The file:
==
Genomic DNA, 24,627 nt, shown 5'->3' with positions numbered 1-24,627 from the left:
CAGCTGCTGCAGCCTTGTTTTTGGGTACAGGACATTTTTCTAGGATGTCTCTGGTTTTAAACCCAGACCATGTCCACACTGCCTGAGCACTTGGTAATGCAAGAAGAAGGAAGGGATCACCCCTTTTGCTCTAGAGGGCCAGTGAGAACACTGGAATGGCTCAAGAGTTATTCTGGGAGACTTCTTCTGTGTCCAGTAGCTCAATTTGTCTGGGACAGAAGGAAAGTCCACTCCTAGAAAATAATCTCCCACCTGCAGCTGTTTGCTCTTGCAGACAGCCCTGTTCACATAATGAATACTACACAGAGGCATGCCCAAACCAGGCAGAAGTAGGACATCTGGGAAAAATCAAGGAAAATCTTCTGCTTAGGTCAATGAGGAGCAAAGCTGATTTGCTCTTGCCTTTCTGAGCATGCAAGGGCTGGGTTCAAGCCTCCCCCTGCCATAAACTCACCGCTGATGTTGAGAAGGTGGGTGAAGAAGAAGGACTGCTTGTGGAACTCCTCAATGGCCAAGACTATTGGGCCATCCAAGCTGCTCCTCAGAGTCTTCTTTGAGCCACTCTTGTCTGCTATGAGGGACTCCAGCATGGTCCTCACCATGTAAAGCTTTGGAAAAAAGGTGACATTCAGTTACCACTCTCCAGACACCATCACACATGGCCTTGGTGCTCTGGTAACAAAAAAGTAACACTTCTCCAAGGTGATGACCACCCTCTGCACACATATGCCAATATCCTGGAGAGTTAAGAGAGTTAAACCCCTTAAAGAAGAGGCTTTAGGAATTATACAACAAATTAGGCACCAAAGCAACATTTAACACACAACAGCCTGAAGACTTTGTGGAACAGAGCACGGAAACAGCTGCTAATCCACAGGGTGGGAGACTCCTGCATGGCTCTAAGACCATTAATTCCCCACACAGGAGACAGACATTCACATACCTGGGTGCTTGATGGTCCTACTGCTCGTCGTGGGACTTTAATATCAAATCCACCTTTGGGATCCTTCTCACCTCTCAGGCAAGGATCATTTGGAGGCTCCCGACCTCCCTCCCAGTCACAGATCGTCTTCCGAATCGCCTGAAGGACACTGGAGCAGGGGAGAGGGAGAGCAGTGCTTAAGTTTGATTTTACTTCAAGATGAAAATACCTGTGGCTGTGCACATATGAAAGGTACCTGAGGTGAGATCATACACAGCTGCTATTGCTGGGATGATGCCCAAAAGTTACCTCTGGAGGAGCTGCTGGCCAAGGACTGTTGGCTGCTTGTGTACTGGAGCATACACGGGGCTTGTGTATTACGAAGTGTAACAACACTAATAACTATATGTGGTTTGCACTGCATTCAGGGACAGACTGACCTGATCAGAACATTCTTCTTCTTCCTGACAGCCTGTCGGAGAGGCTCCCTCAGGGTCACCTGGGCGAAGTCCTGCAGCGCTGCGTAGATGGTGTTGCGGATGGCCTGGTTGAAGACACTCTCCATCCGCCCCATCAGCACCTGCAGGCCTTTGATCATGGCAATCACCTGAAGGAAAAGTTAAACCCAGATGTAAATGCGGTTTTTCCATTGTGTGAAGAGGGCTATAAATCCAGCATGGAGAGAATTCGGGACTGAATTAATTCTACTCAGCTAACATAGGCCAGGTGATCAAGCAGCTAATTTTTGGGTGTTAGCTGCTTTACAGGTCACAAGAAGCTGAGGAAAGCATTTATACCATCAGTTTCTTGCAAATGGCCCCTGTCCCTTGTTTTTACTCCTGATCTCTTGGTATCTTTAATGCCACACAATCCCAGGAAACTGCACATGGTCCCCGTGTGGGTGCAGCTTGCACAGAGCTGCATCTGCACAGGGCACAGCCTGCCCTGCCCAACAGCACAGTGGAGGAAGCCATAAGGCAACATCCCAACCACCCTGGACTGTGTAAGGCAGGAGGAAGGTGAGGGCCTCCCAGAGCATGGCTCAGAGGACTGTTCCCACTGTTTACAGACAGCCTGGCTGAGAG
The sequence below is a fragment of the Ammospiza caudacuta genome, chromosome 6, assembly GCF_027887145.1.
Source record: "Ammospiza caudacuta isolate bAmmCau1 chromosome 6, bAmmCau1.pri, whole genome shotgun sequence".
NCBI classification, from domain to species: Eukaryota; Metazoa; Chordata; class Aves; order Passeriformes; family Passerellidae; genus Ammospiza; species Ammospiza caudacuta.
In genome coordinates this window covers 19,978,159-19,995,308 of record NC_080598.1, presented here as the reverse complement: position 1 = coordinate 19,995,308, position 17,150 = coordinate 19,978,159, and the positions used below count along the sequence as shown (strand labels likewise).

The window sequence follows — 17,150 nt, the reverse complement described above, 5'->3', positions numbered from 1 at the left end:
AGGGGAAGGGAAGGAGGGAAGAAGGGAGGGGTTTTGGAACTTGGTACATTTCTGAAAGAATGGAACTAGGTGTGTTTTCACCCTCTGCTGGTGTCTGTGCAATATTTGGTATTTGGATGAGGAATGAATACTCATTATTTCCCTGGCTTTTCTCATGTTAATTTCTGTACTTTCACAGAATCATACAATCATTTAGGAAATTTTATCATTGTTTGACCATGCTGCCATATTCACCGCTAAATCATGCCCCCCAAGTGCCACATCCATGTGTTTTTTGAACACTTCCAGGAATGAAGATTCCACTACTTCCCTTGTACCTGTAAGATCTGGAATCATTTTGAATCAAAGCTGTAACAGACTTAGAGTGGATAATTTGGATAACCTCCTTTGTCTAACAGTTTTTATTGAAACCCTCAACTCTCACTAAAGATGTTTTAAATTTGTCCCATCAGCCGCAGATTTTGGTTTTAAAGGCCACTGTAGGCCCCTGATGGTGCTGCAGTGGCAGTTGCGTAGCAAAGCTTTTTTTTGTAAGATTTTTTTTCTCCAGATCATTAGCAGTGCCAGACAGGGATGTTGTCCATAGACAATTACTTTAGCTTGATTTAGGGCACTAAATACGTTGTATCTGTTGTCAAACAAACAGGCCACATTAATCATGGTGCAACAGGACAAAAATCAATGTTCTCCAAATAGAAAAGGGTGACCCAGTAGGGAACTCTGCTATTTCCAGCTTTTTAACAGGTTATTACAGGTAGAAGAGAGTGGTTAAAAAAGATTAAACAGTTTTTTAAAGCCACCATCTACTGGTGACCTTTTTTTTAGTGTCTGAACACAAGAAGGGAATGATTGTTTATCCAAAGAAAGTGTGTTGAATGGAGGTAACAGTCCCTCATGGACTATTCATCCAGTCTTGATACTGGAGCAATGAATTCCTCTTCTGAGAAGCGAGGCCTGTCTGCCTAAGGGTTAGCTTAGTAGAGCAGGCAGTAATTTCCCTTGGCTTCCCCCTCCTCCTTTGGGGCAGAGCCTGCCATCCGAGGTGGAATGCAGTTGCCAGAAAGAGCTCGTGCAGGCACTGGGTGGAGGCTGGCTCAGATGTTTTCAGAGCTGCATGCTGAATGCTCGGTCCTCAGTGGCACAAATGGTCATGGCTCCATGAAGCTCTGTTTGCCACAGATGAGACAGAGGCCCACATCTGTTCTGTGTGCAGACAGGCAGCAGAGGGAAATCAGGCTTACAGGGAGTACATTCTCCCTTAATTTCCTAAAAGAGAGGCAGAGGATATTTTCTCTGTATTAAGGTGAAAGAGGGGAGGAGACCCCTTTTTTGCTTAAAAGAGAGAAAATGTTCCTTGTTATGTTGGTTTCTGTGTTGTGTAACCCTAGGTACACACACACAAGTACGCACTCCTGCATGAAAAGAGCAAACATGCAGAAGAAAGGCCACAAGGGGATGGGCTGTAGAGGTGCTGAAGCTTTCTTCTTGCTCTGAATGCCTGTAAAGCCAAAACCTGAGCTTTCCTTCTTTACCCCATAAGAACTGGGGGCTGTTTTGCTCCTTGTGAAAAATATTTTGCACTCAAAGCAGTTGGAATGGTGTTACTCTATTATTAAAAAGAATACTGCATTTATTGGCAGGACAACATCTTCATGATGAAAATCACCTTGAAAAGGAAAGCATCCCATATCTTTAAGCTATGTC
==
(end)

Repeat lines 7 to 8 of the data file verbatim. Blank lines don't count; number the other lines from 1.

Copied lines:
The window sequence follows — 17,150 nt, the reverse complement described above, 5'->3', positions numbered from 1 at the left end:
AGGGGAAGGGAAGGAGGGAAGAAGGGAGGGGTTTTGGAACTTGGTACATTTCTGAAAGAATGGAACTAGGTGTGTTTTCACCCTCTGCTGGTGTCTGTGCAATATTTGGTATTTGGATGAGGAATGAATACTCATTATTTCCCTGGCTTTTCTCATGTTAATTTCTGTACTTTCACAGAATCATACAATCATTTAGGAAATTTTATCATTGTTTGACCATGCTGCCATATTCACCGCTAAATCATGCCCCCCAAGTGCCACATCCATGTGTTTTTTGAACACTTCCAGGAATGAAGATTCCACTACTTCCCTTGTACCTGTAAGATCTGGAATCATTTTGAATCAAAGCTGTAACAGACTTAGAGTGGATAATTTGGATAACCTCCTTTGTCTAACAGTTTTTATTGAAACCCTCAACTCTCACTAAAGATGTTTTAAATTTGTCCCATCAGCCGCAGATTTTGGTTTTAAAGGCCACTGTAGGCCCCTGATGGTGCTGCAGTGGCAGTTGCGTAGCAAAGCTTTTTTTTGTAAGATTTTTTTTCTCCAGATCATTAGCAGTGCCAGACAGGGATGTTGTCCATAGACAATTACTTTAGCTTGATTTAGGGCACTAAATACGTTGTATCTGTTGTCAAACAAACAGGCCACATTAATCATGGTGCAACAGGACAAAAATCAATGTTCTCCAAATAGAAAAGGGTGACCCAGTAGGGAACTCTGCTATTTCCAGCTTTTTAACAGGTTATTACAGGTAGAAGAGAGTGGTTAAAAAAGATTAAACAGTTTTTTAAAGCCACCATCTACTGGTGACCTTTTTTTTAGTGTCTGAACACAAGAAGGGAATGATTGTTTATCCAAAGAAAGTGTGTTGAATGGAGGTAACAGTCCCTCATGGACTATTCATCCAGTCTTGATACTGGAGCAATGAATTCCTCTTCTGAGAAGCGAGGCCTGTCTGCCTAAGGGTTAGCTTAGTAGAGCAGGCAGTAATTTCCCTTGGCTTCCCCCTCCTCCTTTGGGGCAGAGCCTGCCATCCGAGGTGGAATGCAGTTGCCAGAAAGAGCTCGTGCAGGCACTGGGTGGAGGCTGGCTCAGATGTTTTCAGAGCTGCATGCTGAATGCTCGGTCCTCAGTGGCACAAATGGTCATGGCTCCATGAAGCTCTGTTTGCCACAGATGAGACAGAGGCCCACATCTGTTCTGTGTGCAGACAGGCAGCAGAGGGAAATCAGGCTTACAGGGAGTACATTCTCCCTTAATTTCCTAAAAGAGAGGCAGAGGATATTTTCTCTGTATTAAGGTGAAAGAGGGGAGGAGACCCCTTTTTTGCTTAAAAGAGAGAAAATGTTCCTTGTTATGTTGGTTTCTGTGTTGTGTAACCCTAGGTACACACACACAAGTACGCACTCCTGCATGAAAAGAGCAAACATGCAGAAGAAAGGCCACAAGGGGATGGGCTGTAGAGGTGCTGAAGCTTTCTTCTTGCTCTGAATGCCTGTAAAGCCAAAACCTGAGCTTTCCTTCTTTACCCCATAAGAACTGGGGGCTGTTTTGCTCCTTGTGAAAAATATTTTGCACTCAAAGCAGTTGGAATGGTGTTACTCTATTATTAAAAAGAATACTGCATTTATTGGCAGGACAACATCTTCATGATGAAAATCACCTTGAAAAGGAAAGCATCCCATATCTTTAAGCTATGTC